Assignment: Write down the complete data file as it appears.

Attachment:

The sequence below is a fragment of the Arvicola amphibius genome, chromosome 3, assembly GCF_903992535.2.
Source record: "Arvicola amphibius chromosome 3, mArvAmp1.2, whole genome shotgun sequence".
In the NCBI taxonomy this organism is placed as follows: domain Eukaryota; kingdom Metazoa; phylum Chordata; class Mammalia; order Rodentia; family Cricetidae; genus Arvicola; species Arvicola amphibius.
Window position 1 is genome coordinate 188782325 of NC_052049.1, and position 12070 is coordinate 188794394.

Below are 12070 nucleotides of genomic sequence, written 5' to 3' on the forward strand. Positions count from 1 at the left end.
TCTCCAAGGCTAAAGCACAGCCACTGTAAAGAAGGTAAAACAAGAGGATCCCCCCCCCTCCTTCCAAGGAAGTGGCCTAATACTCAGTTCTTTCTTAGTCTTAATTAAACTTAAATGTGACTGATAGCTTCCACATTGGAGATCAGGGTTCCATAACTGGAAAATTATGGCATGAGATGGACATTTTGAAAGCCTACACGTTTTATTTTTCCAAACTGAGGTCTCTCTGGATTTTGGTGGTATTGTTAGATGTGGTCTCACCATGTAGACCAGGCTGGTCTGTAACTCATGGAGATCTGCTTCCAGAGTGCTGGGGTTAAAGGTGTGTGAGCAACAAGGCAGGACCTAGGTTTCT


The sequence below is a fragment of the Arvicola amphibius genome, chromosome 3, assembly GCF_903992535.2.
Source record: "Arvicola amphibius chromosome 3, mArvAmp1.2, whole genome shotgun sequence".
In the NCBI taxonomy this organism is placed as follows: domain Eukaryota; kingdom Metazoa; phylum Chordata; class Mammalia; order Rodentia; family Cricetidae; genus Arvicola; species Arvicola amphibius.
Window position 1 is genome coordinate 188782325 of NC_052049.1, and position 12070 is coordinate 188794394.

Below are 12070 nucleotides of genomic sequence, written 5' to 3' on the forward strand. Positions count from 1 at the left end.
TCTCCAAGGCTAAAGCACAGCCACTGTAAAGAAGGTAAAACAAGAGGATCCCCCCCCCTCCTTCCAAGGAAGTGGCCTAATACTCAGTTCTTTCTTAGTCTTAATTAAACTTAAATGTGACTGATAGCTTCCACATTGGAGATCAGGGTTCCATAACTGGAAAATTATGGCATGAGATGGACATTTTGAAAGCCTACACGTTTTATTTTTCCAAACTGAGGTCTCTCTGGATTTTGGTGGTATTGTTAGATGTGGTCTCACCATGTAGACCAGGCTGGTCTGTAACTCATGGAGATCTGCTTCCAGAGTGCTGGGGTTAAAGGTGTGTGAGCAACAAGGCAGGACCTAGGTTTCT